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Monday, 31st October 2011
In Business In Japan,

Japan intervenes with yen once more

Japan was forced to step in and intervene with the yen for the second time in three months on Monday (October 31st), after it reached a new high against the dollar.

The relative strength of the currency compared to the dollar and euro is hurting exporters, who make up the majority of the country's economy, as their goods are rising in price in these territories.

Furthermore, the government said that excessive speculation was hurting the country's economic outlook further, and encouraged it to step in, Reuters report.

The intervention helped increase the value of the dollar by four per cent, its highest one-day gain in three years, with finance minister Jun Azumi telling reporters in Tokyo that the government would continue to intervene in the market until it was happy with the results.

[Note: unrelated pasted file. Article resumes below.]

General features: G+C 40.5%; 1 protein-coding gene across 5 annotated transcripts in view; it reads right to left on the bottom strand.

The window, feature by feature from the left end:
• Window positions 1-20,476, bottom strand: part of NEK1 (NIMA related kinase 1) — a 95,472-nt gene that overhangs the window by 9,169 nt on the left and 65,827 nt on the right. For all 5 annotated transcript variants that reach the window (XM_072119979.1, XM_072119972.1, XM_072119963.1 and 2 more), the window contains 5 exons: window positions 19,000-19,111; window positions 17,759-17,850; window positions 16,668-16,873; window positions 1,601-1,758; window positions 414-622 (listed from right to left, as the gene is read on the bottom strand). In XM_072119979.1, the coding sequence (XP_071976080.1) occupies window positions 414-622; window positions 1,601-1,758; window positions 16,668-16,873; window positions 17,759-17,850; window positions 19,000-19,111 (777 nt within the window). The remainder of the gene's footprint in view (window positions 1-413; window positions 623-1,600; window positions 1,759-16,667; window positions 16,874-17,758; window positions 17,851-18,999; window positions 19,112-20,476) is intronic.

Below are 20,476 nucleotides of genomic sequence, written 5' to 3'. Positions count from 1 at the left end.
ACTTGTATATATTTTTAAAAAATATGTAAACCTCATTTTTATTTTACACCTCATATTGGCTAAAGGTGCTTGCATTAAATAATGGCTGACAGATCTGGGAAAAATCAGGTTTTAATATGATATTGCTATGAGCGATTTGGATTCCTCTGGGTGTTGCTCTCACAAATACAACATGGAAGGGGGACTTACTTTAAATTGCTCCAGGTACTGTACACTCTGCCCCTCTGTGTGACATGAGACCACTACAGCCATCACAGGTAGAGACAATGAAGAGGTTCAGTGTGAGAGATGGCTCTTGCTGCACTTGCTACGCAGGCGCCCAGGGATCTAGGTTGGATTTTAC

Fumihiko Igarashi senior vice minister of finance, is reported to have said that further market action is likely.

"I don't think intervention is ceased yet," he was quoted telling reporters.

Despite several interventions over the previous year, the yen continues to rally, due to low confidence in the US and European markets, prompting some analysts to suggest that this latest market action will do little to abate the currency's rise.

Posted by Susan Ballion